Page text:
Reviews for The Sluts of Sutton Drive at The Finborough Theatre.

6 Jul

Image“Quite fun, very camp… Joshua Conkel’s black comedy is like a working-class version of Desperate Housewives meets Thelma & Louise.”

-Lyn Gardner, The Guardian 

“Writer Joshua Conkel’s sharp as a tack dialogue cuts through the audience like a highly pleasurably yet painful knife. It is quick fire, deeply shocking, highly addictive, right on the edge theatre that makes you squirm in your seat and yet want to keep watching right till the end. More Joshua Conkel, please!”

-Skye Crawford, The Fringe Review

“The script is bold, brash and very funny. It’s a darkly comic exploration of a broken woman, and the extreme places our mind can take us when left unchecked. But foremost, it’s crass, gory and surprising – everything you could want in a fringe theatre production.”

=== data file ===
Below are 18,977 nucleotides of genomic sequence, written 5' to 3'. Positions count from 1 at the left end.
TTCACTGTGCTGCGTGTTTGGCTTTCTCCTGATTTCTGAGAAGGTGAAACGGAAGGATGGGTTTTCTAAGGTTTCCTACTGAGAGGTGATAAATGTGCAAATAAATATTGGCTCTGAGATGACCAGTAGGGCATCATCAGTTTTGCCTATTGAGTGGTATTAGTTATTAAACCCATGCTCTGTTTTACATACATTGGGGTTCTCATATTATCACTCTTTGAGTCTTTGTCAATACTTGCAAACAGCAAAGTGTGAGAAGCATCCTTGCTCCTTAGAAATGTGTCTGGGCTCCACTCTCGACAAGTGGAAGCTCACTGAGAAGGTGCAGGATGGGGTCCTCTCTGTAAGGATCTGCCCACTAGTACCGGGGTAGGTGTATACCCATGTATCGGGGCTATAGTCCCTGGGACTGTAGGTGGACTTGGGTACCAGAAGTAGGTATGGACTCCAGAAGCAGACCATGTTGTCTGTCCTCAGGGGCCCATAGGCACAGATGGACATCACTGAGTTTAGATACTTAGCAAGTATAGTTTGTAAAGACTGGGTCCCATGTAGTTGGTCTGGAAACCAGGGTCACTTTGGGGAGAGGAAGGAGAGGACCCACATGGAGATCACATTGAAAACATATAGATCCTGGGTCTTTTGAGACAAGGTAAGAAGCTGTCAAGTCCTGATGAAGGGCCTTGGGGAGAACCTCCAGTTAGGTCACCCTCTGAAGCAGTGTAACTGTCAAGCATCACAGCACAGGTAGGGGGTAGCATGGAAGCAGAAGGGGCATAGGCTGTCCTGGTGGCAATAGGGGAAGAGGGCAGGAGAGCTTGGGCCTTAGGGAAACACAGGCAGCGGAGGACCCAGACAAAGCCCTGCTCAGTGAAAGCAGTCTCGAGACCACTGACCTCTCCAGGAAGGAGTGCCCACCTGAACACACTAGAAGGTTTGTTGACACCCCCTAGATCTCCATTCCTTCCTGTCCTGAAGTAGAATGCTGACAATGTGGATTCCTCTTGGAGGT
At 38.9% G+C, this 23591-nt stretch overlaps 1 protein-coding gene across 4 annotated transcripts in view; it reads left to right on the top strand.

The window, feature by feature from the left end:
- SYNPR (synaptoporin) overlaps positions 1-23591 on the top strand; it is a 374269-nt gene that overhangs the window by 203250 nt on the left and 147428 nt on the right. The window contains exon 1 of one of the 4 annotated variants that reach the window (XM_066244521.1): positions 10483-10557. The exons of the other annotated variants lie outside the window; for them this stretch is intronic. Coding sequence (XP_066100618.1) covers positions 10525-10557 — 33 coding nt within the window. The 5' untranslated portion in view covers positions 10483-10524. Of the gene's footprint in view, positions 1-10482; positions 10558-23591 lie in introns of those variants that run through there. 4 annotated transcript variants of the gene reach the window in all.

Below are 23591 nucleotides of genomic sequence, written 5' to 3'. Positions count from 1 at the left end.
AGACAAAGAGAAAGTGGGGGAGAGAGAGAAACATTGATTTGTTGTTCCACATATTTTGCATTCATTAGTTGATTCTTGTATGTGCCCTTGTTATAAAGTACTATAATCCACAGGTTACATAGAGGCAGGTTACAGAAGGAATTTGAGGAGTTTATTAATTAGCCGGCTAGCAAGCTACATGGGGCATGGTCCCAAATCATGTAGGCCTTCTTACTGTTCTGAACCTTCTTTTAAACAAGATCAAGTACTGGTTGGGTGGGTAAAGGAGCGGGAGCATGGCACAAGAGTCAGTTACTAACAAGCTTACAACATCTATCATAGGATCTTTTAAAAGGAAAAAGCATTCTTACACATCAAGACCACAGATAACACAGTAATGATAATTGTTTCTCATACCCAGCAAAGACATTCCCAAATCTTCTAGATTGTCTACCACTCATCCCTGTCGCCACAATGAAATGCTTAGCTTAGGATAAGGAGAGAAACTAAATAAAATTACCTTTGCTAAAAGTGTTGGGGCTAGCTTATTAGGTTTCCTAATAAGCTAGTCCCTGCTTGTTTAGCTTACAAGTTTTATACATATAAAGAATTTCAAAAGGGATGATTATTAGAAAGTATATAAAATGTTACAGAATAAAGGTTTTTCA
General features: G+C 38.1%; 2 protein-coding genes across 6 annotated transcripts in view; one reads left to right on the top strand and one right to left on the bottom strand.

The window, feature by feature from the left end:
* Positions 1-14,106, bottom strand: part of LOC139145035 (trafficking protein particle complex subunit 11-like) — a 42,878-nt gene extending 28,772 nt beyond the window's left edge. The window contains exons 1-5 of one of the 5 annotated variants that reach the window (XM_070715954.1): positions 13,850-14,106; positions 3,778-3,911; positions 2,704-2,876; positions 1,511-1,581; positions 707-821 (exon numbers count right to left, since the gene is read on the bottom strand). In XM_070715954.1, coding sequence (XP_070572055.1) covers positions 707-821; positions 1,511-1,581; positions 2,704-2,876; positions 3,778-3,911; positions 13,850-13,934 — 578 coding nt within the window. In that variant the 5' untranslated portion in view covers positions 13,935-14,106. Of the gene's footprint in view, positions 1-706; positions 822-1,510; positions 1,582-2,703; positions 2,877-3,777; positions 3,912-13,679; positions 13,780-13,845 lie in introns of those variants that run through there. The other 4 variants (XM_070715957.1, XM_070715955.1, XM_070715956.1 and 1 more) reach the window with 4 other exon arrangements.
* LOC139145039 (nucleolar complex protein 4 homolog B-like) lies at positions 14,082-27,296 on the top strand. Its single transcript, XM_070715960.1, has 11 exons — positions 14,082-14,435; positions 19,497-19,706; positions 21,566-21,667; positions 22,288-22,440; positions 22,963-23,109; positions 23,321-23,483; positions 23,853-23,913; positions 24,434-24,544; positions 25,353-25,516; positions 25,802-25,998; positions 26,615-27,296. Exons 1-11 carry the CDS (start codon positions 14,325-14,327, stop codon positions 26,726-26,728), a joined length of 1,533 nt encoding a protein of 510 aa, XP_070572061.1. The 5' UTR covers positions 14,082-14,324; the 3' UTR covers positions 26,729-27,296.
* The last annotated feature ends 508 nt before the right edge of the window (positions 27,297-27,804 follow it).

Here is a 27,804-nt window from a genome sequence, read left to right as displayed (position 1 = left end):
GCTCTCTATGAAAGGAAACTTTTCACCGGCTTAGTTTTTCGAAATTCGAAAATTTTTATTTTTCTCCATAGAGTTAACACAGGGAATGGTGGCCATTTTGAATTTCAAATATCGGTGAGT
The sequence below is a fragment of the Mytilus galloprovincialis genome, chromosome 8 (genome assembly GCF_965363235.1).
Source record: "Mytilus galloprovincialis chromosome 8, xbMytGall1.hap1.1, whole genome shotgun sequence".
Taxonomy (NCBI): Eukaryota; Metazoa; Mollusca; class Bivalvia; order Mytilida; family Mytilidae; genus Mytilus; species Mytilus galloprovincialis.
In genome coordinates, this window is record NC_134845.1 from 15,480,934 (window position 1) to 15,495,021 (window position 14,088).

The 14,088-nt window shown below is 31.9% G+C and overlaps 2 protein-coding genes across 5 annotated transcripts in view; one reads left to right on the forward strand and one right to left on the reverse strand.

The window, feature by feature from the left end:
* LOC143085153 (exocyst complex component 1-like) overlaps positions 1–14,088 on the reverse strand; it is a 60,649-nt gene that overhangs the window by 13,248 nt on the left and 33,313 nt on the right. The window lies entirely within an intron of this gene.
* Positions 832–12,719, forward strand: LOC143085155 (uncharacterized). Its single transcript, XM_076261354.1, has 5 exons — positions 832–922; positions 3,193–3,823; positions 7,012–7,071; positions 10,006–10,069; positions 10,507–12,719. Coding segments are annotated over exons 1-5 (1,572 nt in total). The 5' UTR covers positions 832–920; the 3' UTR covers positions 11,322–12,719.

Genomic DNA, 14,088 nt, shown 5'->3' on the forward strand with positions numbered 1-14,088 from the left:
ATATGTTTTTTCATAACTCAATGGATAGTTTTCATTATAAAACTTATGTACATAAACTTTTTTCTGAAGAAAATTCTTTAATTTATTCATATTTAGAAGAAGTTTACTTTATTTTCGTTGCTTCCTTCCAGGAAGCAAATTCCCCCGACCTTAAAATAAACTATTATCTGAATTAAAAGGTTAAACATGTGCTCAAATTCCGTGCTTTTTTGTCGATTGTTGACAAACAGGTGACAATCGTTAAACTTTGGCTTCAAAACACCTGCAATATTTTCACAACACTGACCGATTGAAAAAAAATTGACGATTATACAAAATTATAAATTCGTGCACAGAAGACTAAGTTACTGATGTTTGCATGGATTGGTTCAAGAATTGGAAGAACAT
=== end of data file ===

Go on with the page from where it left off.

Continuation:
-Tim Macavoy, So So Gay

“Featuring a rapist, two grotesque murders, a dance to Kate Bush, hell unleashing itself and some fantastically laugh-out-loud and jaw dropping dialogue, The Sluts of Sutton Drive is a hoot and a half. Conkel’s deliciously dark and comic play, with direction from Rebecca Atkinson-Lord, is every bit the crude, hilarious and shocking play to rustle up an evening’s worth of pure entertainment bliss.”

-Jake Orr, A Younger Theatre

“Entertaining, engaging, and at times downright hysterical, The Sluts of Sutton Drive pushes the audience off the top of a slippery slope alongside its protagonist, Stephanie Schwartz, making them a part of her rapid descent into an absurd world of sex, stalkers and self-harm. Darkly comic and sublimely surreal at its best, this new play is well worth an evening of your time.”

-Deborah Klayman, The Public Reviews

“Whilst it wouldn’t be fair to reveal the surprises that unfold – and there are some corkers – it is safe to say that there is much black comedy amongst the horrors that await. But the most compelling dimension is the palpable loneliness, need, and compassion between the characters, and the different types of love that radiate within each relationship.”

-Amy Stow, What’s On Stage

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